If you are reading this page, it means you are connected to the Internet, and it means you are connected through either Hub, Switch, or Router.
Any network connection, either intranet or Internet, is not possible without networking components Hub, Switch, or Router.
In this section, we will look at various aspects of Hub, Switch, and Router.
What is a Hub?
A hub is a network device that connects many devices into one single network. It basically connects all the devices into one center of communication, which makes them communicate with each other. Hubs are normally used in local area networks (LANs) and mostly at home networks as they are less expensive.
Hubs work at Layer 1 as it broadcasts signals without the intelligent decision-making ability based on MAC addresses, causing network congestion from inefficient broadcasting.
Nowadays, hubs are not used in large complex networks due to their performance issues and may create network congestion. Switches are preferred to Hubs in large commercial networks.
A network device hub is an affordable way to connect multiple devices on a local area network. It provides simplicity of use with compatibility with most types of equipment while proving cost-efficient.
However, it broadcasts all data packets to every connected gadget in its system- security can be an issue, and it may also congest large networks due to its broadcasting technique.
In general, network device hubs provide a very easy and cheap method of connecting different devices to a given network. However, they do not offer the greatest option for critical performance and very secure networks.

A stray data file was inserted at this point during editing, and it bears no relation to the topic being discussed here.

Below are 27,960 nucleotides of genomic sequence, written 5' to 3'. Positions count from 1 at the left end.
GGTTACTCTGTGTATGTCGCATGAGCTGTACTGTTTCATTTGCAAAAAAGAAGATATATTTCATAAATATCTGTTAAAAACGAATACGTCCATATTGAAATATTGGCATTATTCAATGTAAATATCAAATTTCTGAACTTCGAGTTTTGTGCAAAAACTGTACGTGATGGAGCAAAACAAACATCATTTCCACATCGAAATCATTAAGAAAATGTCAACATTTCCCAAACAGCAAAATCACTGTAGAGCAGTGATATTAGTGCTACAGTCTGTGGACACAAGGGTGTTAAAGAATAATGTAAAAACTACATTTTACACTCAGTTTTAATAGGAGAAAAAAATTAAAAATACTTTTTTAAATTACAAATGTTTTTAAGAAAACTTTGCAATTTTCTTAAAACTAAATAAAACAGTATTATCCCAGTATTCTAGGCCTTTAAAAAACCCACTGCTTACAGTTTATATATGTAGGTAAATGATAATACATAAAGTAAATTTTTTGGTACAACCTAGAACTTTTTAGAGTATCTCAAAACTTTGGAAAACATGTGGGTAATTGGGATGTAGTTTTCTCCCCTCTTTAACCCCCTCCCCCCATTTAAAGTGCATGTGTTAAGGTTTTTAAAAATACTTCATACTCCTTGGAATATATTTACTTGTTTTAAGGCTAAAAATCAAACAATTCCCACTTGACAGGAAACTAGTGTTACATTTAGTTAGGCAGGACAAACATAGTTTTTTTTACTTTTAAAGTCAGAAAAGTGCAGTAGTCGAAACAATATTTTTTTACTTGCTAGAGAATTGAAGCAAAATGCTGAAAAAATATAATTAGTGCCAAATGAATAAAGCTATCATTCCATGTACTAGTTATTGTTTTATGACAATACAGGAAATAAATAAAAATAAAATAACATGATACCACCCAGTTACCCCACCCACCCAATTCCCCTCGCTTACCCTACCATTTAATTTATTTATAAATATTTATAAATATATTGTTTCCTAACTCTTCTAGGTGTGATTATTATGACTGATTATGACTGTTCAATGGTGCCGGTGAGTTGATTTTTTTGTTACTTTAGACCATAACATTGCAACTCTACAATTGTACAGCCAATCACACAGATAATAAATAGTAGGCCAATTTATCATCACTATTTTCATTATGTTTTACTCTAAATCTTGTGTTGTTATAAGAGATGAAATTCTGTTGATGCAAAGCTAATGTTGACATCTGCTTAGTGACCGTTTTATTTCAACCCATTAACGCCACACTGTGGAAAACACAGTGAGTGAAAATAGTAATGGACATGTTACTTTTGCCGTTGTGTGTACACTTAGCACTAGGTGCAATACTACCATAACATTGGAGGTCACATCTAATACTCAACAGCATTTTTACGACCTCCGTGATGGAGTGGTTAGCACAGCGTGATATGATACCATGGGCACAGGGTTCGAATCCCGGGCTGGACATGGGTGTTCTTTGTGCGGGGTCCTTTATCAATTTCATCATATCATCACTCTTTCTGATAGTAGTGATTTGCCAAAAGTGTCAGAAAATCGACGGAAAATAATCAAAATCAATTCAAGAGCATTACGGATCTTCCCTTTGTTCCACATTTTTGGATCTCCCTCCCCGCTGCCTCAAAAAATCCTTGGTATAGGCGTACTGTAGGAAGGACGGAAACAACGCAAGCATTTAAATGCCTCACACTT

What is a Switch?
A networking switch is a device used for connecting multiple devices within a network. Its primary function is to transmit data packets between host devices in a network. Switches operate at the data link layer of the Open System Interconnection (OSI) model, utilizing media access control (MAC) addresses to facilitate the transmission of data packet information from one node to another.
Switches form intelligent devices rather than hubs. While hubs broadcast all the incoming data packets across all of the devices of the network, a switch forwards the data packets to specific devices based on the entry of the MAC address it stores in its switching table.
A Switch reduces unnecessary network traffic (also called congestion) and improves performance.
Switches also offer more network security as opposed to hubs. This is so because switches forward data packets to only the target device, and hence, unauthorized devices cannot be able to view all data packets being sent across the network.